Finally, the guidance specifies that rotable and temporary spare parts are used or consumed in the taxpayer’s operations in the taxable year in which the taxpayer disposes of the parts.  This new guidance may drive some interesting recordkeeping among air carriers that carry rotable inventory.  Under this new rule, there is a distinct tax advantage to being able to show that you are using rotables in the year purchased (so they can be treated as ordinary and necessary business expenses in the year that they are purchased).  This may encourage air carriers to keep fewer rotables in their inventories, relying more heavily on distributors to provide rotables on a just-in-time basis.

Rotables in a distributor’s inventory will usually be treated as inventory, rather than under the new rotable rule, because the new rule defines rotables as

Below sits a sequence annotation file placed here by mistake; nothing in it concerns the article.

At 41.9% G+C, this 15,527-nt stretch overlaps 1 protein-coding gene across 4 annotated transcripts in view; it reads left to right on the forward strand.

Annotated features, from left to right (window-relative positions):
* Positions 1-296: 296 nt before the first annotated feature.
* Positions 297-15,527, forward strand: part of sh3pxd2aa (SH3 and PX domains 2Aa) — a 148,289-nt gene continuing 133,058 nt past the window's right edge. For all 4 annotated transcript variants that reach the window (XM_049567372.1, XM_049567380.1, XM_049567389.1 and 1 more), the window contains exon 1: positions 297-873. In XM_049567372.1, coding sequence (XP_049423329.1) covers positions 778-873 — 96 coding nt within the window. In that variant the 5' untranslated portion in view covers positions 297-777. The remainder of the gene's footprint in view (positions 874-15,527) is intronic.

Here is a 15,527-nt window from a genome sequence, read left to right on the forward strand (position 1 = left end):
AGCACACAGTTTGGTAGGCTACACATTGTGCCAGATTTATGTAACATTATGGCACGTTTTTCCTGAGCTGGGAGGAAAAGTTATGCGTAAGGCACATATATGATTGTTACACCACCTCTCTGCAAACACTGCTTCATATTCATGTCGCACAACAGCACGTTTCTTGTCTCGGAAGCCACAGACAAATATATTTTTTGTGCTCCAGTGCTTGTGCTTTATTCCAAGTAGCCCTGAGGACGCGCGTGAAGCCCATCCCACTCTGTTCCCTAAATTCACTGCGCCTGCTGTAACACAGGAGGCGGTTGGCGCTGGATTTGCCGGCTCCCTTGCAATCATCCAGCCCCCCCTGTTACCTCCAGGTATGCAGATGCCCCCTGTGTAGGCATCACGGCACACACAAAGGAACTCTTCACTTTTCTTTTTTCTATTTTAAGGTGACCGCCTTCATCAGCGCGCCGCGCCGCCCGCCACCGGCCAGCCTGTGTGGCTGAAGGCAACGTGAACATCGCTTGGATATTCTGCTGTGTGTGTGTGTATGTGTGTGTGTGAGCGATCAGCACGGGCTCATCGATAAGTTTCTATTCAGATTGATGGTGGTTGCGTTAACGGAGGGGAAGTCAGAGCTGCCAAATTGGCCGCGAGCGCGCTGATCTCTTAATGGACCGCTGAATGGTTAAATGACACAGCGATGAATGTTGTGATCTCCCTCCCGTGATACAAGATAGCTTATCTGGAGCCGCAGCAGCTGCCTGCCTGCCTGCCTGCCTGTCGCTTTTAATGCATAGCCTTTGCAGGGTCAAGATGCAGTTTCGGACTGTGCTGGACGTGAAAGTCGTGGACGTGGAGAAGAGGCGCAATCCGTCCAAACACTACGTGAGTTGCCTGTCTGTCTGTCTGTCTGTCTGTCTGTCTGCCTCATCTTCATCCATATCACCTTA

“rotable spare parts are materials and supplies under paragraph (c)(1)(i) of this section that are acquired for installation on a unit of property, removable from that unit of property, generally repaired or improved, and either reinstalled on the same or other property or stored for later installation”

Obviously, distributors typically do not use rotables in this way; however repair stations may find some of their parts inventory being treated as rotables under the new rule.

The temporary regulations can be found online here:

The purpose of the temporary regulations is to implement the rule immediately before going through notice and comment.

The permanent version of the regulation is subject to notice and comment.  The proposed permanent rule can be found online here:

Comments on whether these temporary rules should be made permanent are due by March 26, 2012.


About Jason Dickstein
Mr. Dickstein is the President of the Washington Aviation Group, a Washington, DC-based aviation law firm. Since 1992, he has represented aviation trade associations and businesses that include aircraft and aircraft parts manufacturers, distributors, and repair stations, as well as both commercial and private operators.